Historic Flooding on the Arkansas River in Oklahoma and Arkansas

May 28, 2019, 4:09 PM EDT

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Above: Homes are flooded on the Arkansas River in Tulsa, Okla., on Friday, May 24, 2019. (Tom Gilbert/Tulsa World via AP).

Torrential rains in Oklahoma over the past two weeks have brought the Arkansas River in western Arkansas and eastern Oklahoma to its highest water level ever recorded. Near the Oklahoma border at Fort Smith, Arkansas (population 300,000), the river rose to two feet above its previous all-time high on Tuesday morning, and was predicted to rise at least another two feet before cresting on Wednesday. The river also hit a record high on Friday at Ponca City, Oklahoma, about 70 miles upriver from Tulsa. Between those two locations, at Muskogee, Oklahoma, the river crested on Sunday at its second highest level on record. All-time record crests are predicted over the next week along a 100-mile stretch of the river extending from Fort Smith to just upstream from Little Rock, Arkansas. At Little Rock, the crest is predicted to be the sixth highest on record, and the highest since 1990. On Tuesday afternoon, two levees along the Arkansas River in Arkansas were overtopped, flooding farmlands, according to katv.com.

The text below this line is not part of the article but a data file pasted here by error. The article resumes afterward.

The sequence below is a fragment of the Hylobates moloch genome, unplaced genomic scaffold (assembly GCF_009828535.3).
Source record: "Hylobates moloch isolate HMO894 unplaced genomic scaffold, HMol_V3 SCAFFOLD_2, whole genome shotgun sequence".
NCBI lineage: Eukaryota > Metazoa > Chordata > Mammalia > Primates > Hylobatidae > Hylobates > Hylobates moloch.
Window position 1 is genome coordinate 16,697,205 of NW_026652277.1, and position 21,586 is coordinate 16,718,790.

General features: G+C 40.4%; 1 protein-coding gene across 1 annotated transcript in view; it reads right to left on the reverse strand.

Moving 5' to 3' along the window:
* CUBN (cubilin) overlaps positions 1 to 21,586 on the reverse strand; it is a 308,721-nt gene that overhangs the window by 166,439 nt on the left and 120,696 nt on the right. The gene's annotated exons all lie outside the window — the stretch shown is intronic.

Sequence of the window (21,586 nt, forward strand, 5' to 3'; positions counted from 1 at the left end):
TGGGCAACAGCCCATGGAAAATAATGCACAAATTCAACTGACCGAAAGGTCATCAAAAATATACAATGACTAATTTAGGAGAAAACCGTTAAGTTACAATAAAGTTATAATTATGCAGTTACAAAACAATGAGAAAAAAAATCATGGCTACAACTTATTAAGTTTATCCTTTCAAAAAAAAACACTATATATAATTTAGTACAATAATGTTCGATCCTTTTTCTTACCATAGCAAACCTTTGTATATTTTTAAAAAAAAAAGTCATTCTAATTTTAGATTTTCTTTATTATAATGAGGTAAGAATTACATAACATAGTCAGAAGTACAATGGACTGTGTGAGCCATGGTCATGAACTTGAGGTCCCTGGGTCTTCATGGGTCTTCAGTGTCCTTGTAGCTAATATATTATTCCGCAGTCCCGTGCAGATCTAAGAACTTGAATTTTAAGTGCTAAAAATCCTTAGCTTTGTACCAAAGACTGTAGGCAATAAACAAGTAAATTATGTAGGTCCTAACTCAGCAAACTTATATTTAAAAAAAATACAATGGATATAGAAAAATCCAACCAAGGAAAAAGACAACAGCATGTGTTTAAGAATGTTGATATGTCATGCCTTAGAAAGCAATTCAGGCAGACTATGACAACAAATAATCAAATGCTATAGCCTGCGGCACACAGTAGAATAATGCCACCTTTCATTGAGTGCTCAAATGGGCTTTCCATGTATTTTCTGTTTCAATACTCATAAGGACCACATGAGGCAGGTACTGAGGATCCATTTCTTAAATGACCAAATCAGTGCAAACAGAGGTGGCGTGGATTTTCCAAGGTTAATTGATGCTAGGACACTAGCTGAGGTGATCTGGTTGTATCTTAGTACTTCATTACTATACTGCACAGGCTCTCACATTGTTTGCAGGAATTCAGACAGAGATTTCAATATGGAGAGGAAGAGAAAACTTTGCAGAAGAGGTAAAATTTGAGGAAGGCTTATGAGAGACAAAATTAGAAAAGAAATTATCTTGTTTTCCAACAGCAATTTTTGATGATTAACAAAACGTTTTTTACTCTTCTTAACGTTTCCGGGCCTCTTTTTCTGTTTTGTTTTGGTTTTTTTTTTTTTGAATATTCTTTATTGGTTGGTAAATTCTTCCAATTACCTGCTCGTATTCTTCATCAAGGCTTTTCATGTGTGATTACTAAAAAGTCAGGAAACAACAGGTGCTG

Oklhoma precipitation
Figure 1. Top: Observed Oklahoma rainfall (in inches) for the 30-day period ending on May 27, 2019. Over 20” of rain has fallen over northeastern Oklahoma. Bottom: The departure from normal rainfall for the same period; rainfall in northeastern Oklahoma has been more than a foot above average. According to the Oklahoma Climatological Survey, the past month’s rainfall was the heaviest on record for north central, northeast, and west central Oklahoma for the April 28-to-May 27 period—at least 333% of average. Statewide, it has been the second wettest such period on record. Image credit: Oklahoma Climatological Survey.

Arkansas River flooding has already triggered the evacuation of hundreds of people in Oklahoma, including areas just west of Tulsa. More people are expected to be flooded as water is released from the Keystone Dam in Tulsa, the Tulsa World reported. Engineers are trying to prevent catastrophic flooding that could come if the lake overflows its floodgates. The flood's longevity has also triggered concerns about Tulsa County's 70-year-old levee system, which is undergoing far more prolonged stress than it did during the record-setting floods of 1986.